Impeachment and Consequences

This is an email I sent to friends on December 15, 1998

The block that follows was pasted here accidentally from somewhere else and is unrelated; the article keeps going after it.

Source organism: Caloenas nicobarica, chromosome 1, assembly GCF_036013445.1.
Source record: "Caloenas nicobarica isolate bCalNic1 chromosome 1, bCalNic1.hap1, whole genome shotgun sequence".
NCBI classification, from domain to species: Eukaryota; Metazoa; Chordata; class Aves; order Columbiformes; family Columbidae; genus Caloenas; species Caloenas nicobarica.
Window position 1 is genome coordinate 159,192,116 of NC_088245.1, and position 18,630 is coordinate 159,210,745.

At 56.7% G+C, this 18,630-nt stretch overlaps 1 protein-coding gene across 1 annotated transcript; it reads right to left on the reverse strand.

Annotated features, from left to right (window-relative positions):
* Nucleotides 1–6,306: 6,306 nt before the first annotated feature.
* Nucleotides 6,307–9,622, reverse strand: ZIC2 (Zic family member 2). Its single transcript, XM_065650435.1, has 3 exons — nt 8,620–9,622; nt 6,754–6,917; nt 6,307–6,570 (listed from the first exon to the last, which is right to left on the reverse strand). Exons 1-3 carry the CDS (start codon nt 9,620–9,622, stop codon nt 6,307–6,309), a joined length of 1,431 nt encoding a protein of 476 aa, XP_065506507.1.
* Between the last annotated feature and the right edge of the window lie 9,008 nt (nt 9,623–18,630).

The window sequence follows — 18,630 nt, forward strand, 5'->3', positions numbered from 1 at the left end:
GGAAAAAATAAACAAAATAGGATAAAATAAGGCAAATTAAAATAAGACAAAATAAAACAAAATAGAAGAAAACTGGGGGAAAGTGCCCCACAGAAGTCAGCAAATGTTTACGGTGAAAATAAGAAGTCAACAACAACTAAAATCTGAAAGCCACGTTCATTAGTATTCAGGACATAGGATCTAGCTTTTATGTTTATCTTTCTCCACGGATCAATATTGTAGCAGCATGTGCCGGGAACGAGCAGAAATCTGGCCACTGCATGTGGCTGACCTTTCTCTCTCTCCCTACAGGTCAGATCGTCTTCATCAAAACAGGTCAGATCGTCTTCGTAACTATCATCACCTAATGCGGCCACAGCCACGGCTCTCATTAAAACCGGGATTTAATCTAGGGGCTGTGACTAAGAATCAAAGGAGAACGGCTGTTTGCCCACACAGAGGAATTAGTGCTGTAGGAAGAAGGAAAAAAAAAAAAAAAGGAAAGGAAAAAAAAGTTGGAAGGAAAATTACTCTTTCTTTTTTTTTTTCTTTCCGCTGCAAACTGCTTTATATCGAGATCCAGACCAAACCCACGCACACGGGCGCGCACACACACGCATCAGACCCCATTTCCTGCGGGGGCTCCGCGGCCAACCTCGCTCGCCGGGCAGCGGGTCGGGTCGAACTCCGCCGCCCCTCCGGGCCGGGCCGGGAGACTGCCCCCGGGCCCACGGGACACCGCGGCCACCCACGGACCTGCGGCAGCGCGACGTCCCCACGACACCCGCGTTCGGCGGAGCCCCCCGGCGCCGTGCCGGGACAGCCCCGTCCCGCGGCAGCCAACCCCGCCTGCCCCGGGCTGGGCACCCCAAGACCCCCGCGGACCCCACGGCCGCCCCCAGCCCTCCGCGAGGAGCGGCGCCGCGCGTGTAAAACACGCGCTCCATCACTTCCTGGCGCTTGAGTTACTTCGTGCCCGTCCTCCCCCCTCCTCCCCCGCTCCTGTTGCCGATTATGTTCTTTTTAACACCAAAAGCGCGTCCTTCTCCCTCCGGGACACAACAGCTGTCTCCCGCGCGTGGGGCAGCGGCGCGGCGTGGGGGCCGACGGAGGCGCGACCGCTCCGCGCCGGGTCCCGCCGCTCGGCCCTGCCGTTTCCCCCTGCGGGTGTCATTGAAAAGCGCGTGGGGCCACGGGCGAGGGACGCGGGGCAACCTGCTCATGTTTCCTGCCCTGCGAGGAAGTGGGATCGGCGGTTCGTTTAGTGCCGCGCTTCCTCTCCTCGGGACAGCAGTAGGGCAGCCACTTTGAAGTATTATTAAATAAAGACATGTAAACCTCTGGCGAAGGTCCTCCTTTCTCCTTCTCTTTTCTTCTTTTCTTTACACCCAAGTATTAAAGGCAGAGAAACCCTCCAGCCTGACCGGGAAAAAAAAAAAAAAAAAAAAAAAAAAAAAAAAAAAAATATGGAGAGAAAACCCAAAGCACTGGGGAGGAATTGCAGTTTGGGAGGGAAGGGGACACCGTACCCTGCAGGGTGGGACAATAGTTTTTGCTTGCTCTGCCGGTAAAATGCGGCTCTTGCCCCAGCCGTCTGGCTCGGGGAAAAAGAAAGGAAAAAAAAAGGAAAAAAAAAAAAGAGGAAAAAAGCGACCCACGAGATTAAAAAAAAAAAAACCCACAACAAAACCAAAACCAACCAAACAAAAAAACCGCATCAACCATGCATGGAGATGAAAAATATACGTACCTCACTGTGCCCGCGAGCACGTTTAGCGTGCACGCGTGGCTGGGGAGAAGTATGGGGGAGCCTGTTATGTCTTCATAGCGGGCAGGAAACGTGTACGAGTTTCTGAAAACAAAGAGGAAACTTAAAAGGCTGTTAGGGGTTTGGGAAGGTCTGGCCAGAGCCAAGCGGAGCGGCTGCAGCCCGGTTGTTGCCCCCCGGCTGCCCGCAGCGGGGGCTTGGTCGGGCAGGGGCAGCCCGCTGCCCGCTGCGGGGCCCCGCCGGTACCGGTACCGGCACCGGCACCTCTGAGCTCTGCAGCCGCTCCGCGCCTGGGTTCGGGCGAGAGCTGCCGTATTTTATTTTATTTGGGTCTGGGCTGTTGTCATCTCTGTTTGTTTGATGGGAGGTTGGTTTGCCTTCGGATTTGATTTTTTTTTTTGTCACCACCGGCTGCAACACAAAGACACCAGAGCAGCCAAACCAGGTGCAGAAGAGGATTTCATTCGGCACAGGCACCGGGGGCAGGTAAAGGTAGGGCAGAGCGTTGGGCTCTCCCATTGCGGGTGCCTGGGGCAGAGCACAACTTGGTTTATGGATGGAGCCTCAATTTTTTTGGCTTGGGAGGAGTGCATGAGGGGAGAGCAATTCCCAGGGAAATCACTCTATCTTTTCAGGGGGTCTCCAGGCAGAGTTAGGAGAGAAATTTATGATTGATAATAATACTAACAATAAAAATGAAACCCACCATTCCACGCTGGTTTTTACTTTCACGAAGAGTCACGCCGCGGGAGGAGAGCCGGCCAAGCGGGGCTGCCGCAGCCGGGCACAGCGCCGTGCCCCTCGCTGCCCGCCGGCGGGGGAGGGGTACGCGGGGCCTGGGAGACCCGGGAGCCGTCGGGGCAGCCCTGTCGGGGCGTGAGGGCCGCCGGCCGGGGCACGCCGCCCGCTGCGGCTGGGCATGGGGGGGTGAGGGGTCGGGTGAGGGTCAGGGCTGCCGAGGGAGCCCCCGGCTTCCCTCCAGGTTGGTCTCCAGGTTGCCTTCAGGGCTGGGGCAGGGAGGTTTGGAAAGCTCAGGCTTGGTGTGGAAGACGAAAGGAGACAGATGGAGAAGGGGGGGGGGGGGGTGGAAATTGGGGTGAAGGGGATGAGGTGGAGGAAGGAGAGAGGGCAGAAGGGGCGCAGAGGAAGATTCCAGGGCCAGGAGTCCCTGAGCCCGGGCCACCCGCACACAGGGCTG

Be it Resolved: If (Big If) the President is impeached and removed from office, Republicans will suffer no adverse political consequences (other than installing a left-wing zealot in the White House in place of the spineless spouse of a left-wing zealot). Why, you ask? Here’s why. Just think — what, literally, is Bill Clinton’s theme song? “Don’t stop thinking about tomorrow . . . yesterday’s gone.” Clinton has survived his many scandals and at least as many flip-flops and broken promises by accusing his opponents of living in the past, of dwelling on old grudges rather than looking to the Bridge To The Twenty-First Century, of being the party of scandal rather than the Man From Hope. What he said yesterday is old news, and it’s nothing but mudslinging to compare it to what he is saying today. Live for the moment! Feel your pain! Ideas have a past and a future, but feelings are fleeting, and Bill Clinton operates strictly on feelings. Clinton is truly Orwellian in his commitment to erasing the inconvenient past, always remaining the ahistorical man. In many ways the American public has expressed an unwillingness to face impeachment and removal because the people are driven by fear of the future — concern that the economy is doing just fine and who wants to upset the applecart? And Clinton has few real friends in politics, only people who ally with him out of expediency, as he does with them (think how he abandons allies in trouble so often, leaving them to their own devices. Where was he, anyway, for Mike Espy? Henry Cisneros, who’s being prosecuted for lies about an extramarital affair? Not to mention his personal associates. He was certainly ready to hang Lewinsky out to dry before she opened her laundry basket). Most of his supposedly loyal aids have left the White House; he has not inspired a committed core of true believers because, after all, what would they then believe in? Clinton’s power and popularity thus derive entirely from three things: his grip on power, fear of change, and his appeals to the emotions of the moment. If he leaves office, all these will be gone. Like the leaders of totalitarian mass movements, once he loses both power and the bully pulpit he needs to keep rewriting history in his favor, his following will evaporate, leaving no trace. Why fear impeachment and removal when they are ancient history? What Democratic congressional candidate will want to run ads about Monica Lewinsky two years from now? Who will want to hear it? People will care about whether they want Bush or Gore in the White House, not whether they liked that Clinton fella when he was in office. He’s old news.